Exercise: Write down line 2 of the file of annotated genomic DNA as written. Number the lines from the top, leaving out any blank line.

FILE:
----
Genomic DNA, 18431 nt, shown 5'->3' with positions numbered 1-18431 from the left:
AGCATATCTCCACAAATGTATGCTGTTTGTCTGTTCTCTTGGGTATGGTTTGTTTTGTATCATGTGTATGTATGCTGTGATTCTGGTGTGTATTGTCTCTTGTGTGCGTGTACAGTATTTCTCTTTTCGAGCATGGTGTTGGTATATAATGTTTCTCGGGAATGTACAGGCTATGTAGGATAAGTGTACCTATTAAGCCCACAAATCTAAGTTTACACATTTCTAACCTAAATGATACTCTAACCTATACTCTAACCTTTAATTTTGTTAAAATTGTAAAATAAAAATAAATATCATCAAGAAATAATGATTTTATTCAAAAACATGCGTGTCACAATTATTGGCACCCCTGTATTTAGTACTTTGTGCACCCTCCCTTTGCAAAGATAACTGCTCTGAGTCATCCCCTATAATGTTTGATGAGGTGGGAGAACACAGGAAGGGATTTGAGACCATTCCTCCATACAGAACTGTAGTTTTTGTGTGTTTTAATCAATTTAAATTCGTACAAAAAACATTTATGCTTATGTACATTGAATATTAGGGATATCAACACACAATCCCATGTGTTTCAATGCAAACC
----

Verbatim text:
AGCATATCTCCACAAATGTATGCTGTTTGTCTGTTCTCTTGGGTATGGTTTGTTTTGTATCATGTGTATGTATGCTGTGATTCTGGTGTGTATTGTCTCTTGTGTGCGTGTACAGTATTTCTCTTTTCGAGCATGGTGTTGGTATATAATGTTTCTCGGGAATGTACAGGCTATGTAGGATAAGTGTACCTATTAAGCCCACAAATCTAAGTTTACACATTTCTAACCTAAATGATACTCTAACCTATACTCTAACCTTTAATTTTGTTAAAATTGTAAAATAAAAATAAATATCATCAAGAAATAATGATTTTATTCAAAAACATGCGTGTCACAATTATTGGCACCCCTGTATTTAGTACTTTGTGCACCCTCCCTTTGCAAAGATAACTGCTCTGAGTCATCCCCTATAATGTTTGATGAGGTGGGAGAACACAGGAAGGGATTTGAGACCATTCCTCCATACAGAACTGTAGTTTTTGTGTGTTTTAATCAATTTAAATTCGTACAAAAAACATTTATGCTTATGTACATTGAATATTAGGGATATCAACACACAATCCCATGTGTTTCAATGCAAACC